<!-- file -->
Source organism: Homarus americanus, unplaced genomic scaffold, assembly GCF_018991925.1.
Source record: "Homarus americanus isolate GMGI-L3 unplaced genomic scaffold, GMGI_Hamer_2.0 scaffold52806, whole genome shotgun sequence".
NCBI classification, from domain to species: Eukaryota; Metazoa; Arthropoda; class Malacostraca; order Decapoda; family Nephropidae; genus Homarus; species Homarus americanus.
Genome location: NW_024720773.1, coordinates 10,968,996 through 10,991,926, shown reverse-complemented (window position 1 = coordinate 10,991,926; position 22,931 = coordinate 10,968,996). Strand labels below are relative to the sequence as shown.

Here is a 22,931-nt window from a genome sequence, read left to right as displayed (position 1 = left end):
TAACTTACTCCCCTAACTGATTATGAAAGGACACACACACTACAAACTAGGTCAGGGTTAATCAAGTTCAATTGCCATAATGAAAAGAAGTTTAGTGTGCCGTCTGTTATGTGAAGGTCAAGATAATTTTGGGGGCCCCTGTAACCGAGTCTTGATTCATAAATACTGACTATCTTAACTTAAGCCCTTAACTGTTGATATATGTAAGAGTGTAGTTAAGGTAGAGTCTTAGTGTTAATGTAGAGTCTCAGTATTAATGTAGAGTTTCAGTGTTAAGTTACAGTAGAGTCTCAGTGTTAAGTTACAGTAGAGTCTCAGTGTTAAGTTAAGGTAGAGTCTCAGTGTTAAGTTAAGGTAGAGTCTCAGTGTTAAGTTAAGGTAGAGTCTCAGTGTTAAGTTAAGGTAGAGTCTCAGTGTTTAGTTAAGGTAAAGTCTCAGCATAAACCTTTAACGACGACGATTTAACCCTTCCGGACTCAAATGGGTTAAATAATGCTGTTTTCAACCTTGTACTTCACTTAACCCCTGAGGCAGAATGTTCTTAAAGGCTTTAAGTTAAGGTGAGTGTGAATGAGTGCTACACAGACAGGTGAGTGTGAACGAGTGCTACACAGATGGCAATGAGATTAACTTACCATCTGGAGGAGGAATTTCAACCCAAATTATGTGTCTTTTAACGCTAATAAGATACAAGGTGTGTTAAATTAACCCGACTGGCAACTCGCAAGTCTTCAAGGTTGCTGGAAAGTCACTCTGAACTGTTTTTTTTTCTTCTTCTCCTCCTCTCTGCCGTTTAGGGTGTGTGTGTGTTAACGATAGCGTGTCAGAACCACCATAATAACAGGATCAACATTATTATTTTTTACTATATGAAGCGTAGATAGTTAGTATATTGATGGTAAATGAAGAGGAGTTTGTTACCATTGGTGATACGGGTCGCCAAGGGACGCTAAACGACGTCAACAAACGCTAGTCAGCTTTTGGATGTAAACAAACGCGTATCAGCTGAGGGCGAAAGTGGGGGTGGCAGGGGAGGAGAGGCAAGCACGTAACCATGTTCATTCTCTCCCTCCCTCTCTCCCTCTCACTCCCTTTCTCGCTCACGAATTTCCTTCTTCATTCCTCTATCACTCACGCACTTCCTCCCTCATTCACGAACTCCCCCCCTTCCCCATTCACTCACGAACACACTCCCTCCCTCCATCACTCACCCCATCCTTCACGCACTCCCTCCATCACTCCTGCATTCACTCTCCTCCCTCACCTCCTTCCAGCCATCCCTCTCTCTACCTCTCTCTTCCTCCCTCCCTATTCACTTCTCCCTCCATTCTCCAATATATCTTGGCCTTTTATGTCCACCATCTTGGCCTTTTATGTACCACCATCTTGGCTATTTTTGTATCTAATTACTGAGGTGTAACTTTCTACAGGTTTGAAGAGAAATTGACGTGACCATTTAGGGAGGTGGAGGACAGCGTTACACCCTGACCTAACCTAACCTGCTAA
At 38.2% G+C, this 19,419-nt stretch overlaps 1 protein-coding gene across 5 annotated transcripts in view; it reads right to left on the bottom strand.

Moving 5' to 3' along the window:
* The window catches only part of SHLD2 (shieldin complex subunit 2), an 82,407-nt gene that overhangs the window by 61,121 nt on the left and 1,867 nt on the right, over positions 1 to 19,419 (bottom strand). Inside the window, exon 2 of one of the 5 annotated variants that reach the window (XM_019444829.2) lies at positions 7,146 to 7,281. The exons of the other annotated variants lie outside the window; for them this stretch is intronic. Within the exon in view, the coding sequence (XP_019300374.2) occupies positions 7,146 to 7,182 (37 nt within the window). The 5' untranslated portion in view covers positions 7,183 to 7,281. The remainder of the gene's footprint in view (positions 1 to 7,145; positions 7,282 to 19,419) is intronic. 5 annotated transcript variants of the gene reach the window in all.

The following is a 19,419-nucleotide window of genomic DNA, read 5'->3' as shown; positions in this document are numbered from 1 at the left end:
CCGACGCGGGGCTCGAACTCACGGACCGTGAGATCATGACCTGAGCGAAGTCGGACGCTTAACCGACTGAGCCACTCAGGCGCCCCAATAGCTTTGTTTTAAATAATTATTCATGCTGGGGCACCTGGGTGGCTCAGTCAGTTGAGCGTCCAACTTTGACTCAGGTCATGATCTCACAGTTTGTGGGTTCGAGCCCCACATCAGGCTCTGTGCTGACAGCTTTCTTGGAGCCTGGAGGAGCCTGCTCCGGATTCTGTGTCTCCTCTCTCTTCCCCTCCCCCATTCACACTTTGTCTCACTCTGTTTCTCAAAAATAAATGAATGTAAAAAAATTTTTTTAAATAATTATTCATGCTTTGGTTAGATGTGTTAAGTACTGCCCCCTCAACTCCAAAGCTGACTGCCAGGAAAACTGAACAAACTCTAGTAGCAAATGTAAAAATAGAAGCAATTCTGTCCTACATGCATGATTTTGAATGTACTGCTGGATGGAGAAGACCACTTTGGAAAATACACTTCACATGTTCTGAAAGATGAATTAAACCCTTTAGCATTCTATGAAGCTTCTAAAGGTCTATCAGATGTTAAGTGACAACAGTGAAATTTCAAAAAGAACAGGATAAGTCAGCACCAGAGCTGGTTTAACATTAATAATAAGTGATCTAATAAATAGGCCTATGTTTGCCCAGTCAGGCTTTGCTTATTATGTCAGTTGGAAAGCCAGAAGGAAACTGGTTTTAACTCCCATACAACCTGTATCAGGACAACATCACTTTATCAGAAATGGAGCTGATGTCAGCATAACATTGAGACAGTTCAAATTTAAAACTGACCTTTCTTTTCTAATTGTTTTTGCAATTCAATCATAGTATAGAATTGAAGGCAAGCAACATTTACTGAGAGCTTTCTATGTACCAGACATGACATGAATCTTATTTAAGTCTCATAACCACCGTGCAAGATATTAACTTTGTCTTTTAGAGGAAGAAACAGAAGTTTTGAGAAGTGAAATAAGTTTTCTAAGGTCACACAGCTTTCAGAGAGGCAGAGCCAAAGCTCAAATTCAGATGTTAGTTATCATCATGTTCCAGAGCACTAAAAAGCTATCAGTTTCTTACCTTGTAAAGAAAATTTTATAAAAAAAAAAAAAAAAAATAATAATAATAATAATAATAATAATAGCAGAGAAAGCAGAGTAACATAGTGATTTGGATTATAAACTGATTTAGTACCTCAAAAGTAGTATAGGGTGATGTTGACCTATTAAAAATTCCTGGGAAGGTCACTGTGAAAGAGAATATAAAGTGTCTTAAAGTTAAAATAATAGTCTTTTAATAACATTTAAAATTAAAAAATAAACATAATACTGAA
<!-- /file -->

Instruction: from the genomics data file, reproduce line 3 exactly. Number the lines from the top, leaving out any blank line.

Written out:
NCBI classification, from domain to species: Eukaryota; Metazoa; Arthropoda; class Malacostraca; order Decapoda; family Nephropidae; genus Homarus; species Homarus americanus.